The characters in our parsha, the Life of Sarah or Hayyei Sarah, are well known. While the title speaks for itself, most of the action is identified with men—Abraham, Eliezer[i], and then Isaac. My real interest is in Rebecca, the most iron-willed of our matriarchs (which is saying something). She is the bridge between Akeidat Yitzhak, the Binding of Isaac, and the death of Sarah. This is certainly no accident, as it foreshadows the next stage of covenantal history. But Rebecca is not just a tool. She is an actress with a pronounced sense of self. Modern commentator Tikvah Frymer Kensky sees Rebecca as comparable to Abraham in her hospitality and to Sarah in her willingness to subvert her husband’s inclinations in order to fulfill the will of God. “These women temper paternal authority to bring about God’s will.”
Yet despite her strong entrance and her powerful manipulations of the men in her family, there is eventually something unstable about Rebecca. Initially, in Chapter 24 Rebecca is remarkably self-assured. She appears with her water jug on her shoulder and shows no hesitation in engaging the stranger, watering his caravan of camels, and inviting him home. She is comfortable in her skin—she identifies with her family, but given the opportunity to leave, she announces her intention with the single and unambiguous word, elekh, I’m outta here. This is Rebecca the confident.
Something changes. She sees Isaac, and suddenly she is falling off the camel and covering up. She struggles to conceive, and when Isaac’s prayers are answered, she struggles in pregnancy, finally seeking out God. Ramban, Nachmanides, dismisses the explanations of Rashi (why did I yearn to be pregnant?) and Ibn Ezra (why is my pregnancy so abnormal?) and says that Rebecca’s question is existential: “Why do I exist in the world? I wish I were dead, or had never been born!” Ramban associates Rebecca’s anguish with that of Job—if this is life, why live?
What’s up with Rebecca? My suspicion is that she entered the scene whole, confident that she could fix any problem, and then she was pierced by the suffering absorbed by Yitzhak. Her husband has the least fitting name in Tanakh, Hebrew Bible—can you imagine Isaac laughing? It is almost a cruel irony of his life that the laughter preceding his birth was actually sarcastic. In life he may have suffered at the hands of his big brother, was nearly sacrifiNced by his father, and seems to have endured a silent and paralyzing form of grief over his mother’s death.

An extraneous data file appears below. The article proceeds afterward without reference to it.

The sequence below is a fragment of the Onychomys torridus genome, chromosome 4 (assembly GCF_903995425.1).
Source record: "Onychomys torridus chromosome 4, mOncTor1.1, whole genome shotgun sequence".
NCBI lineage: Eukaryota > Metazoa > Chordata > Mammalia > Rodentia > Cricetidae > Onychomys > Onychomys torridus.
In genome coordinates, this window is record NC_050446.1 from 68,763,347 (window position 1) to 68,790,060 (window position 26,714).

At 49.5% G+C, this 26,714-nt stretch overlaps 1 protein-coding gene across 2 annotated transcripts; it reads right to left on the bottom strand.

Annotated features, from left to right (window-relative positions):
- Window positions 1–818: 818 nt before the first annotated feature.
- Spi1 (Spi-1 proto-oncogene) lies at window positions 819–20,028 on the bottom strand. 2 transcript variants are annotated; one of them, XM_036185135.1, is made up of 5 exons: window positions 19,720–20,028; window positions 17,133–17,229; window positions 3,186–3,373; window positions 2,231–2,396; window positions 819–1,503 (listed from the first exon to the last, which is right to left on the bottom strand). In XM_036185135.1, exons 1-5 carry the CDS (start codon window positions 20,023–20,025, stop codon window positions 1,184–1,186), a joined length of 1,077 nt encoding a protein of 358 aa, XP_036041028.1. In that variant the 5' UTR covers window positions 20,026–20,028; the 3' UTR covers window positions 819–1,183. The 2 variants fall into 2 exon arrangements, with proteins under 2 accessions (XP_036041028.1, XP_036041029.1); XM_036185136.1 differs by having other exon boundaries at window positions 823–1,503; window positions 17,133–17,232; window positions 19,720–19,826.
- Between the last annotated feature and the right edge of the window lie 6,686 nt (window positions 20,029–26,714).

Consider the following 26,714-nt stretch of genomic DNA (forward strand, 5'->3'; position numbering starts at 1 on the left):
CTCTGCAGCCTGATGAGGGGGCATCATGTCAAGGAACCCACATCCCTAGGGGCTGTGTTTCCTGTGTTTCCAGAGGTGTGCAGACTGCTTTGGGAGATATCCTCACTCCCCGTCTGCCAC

It is a mystery as to how these characters, or any persons for that matter develop as they do. But on this day, after the horrible superstorm Sandy, I think about the myriad of young men and women all over the world who left home whole, ready to serve and solve the world’s problems, just like young Rebecca, and some became transformed into fragmented selves, broken by battles that started externally and then infiltrated their minds and bodies.
The time is now for our community to rally for one another so that we don’t have the Rebeccas and Isaacs of the world going into their shells but have people who still want to be a part of this great society. I believe we can rally now after this storm (and its successor) and help each other heal and feel each other’s appreciation and love.
Rabbi Jeffrey Abraham
In my attempt to be consistent with the Conservative Movement, I strive to utilize the spellings from our Etz Hayim. As I reached for it to be sure I had the name of Abraham’s servant properly spelled, I realized Eliezer was not mentioned by name in Hayyei Sarah. I knew that I knew his name, but from where? In a short journey back to Lekh L’kha, we are given his name. Perhaps next year we will address why he is only mentioned as “the servant” in Hayyei Sarah so many times.